For controversialists, Stuart Townend and Keith Getty‘s ‘In Christ alone my hope is found’ is included (678), with its words ‘the wrath of God was satisfied’ in the second verse. Whereas some have rewritten the line, Getty has, understandably, refused to allow it to be used with an altered text. While American Presbyterians have recently decided to omit the hymn because of that line, it now makes Ancient & Modern look doctrinally brave/timid for including it.

For some background and a couple of thoughts about hymnals in the 21st century, see Ancient & Modern: history and future.


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To fast too furious?

Iftar (berbuka puasa)

Iftar (berbuka puasa or fast breaking) at Mesjid Raya al-Mansun (Mansun's Great Mosque) in Medan, Sumatera.

A blessed Ramadan to all!

Depending on which authority you follow, based on the observation of the first crescent of the new moon, the holy Islamic month of Ramadan began either last Wednesday or Thursday. This month of months is set apart by fasting.

Islamic practice is to refrain, during the daylight hours of the month of Ramadan, from consuming any food, drink, tobacco, and having sex. On the positive side, Muslims are encouraged to pray, give charitably and think on God more during the fast.

As the Islamic calendar is based solely on lunar phases without regard to tropical seasons, the months slowly move through the seasons each year. Ramadan falling in August means, in the northern hemisphere, around fifteen hours without food or water each day for around 29/30 days. (Mehdi Hasan has written some basic FAQs on Ramadan for New Statesman.)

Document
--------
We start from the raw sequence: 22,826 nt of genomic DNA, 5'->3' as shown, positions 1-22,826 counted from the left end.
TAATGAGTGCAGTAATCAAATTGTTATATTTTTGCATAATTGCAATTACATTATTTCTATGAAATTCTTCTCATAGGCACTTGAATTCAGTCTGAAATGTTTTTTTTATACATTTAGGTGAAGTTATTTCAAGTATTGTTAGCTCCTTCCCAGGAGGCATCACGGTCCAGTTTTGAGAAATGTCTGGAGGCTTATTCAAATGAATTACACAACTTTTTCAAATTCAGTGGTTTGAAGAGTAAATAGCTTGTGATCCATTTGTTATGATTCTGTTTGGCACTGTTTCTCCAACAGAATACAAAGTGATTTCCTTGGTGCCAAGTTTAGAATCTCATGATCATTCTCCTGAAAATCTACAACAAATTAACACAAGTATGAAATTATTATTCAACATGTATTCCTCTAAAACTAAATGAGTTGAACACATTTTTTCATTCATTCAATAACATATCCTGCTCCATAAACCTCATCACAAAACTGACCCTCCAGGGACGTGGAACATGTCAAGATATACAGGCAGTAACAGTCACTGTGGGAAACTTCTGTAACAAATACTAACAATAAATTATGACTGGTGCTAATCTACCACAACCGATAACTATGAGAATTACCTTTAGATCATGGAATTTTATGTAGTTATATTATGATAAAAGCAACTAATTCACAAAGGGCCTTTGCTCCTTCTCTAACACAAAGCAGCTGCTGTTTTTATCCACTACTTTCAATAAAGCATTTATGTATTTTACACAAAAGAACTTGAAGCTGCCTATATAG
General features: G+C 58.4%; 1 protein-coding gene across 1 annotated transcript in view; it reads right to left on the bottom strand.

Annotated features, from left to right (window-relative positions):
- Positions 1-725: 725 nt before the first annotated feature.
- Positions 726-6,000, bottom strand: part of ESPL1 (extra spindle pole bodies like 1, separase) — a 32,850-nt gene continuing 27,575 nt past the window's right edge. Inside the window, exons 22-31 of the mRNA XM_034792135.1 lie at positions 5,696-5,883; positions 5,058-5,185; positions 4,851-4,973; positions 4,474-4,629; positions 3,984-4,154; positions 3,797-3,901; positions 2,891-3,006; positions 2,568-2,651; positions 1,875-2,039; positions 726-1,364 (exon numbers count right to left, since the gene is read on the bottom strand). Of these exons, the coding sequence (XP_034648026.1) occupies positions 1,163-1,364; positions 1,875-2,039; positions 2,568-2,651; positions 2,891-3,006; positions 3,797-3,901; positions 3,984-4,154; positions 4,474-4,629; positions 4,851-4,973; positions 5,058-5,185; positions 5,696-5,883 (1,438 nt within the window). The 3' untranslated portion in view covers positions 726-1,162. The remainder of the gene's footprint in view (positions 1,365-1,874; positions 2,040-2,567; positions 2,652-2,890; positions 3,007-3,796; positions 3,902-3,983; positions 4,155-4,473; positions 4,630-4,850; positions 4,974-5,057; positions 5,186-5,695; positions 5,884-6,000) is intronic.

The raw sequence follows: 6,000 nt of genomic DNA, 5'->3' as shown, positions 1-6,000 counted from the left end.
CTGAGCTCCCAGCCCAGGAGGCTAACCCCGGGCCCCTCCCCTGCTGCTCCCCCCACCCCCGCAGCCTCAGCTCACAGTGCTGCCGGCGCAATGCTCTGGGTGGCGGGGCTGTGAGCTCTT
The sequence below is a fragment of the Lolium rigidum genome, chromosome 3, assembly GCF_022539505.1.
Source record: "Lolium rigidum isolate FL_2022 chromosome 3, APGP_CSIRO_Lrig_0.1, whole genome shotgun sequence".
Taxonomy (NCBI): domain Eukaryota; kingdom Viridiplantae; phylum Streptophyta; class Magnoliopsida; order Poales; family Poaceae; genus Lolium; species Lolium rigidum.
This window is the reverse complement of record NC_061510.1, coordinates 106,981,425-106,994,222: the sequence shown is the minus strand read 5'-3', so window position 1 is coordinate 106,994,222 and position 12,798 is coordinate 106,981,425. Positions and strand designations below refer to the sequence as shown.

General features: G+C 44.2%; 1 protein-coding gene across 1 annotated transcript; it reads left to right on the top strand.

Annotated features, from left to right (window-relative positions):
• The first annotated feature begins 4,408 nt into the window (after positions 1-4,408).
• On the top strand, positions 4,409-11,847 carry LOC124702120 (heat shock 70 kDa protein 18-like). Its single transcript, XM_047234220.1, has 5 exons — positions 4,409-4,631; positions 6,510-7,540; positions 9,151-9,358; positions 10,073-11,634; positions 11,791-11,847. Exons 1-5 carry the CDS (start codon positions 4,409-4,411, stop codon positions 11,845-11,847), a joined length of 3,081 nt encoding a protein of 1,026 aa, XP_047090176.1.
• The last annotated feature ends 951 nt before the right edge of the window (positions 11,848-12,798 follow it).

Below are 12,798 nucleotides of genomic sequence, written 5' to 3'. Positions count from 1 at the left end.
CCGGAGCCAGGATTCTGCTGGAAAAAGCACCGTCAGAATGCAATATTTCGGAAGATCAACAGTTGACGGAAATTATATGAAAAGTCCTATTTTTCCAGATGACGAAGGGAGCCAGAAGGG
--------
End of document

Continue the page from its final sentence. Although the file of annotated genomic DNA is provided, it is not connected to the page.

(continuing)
As an Anglican I’m fascinated by the Islamic fast. The practice of fasting in Anglicanism is in a shabby state. For most it consists of ‘giving up’ something for the forty days of Lent, usually chocolate. It is not exactly taxing. Apart from the giving up of things, we do encourage Lent courses as a way of getting some positive spiritual input, but we have to admit that it’s all quite slim. The Roman Catholic Church has always been more legalistic when it comes to fasting, setting out what can and can’t be eaten, and how much. However, the history of Catholic pronouncements on fasting shows a steady rolling back of strictures. In contrast, Eastern Christianity has retained a more robust idea of fasting: animal products and alcohol are not consumed during fasts, making one a vegan teetotaler.

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Revisiting why I’m an Anglican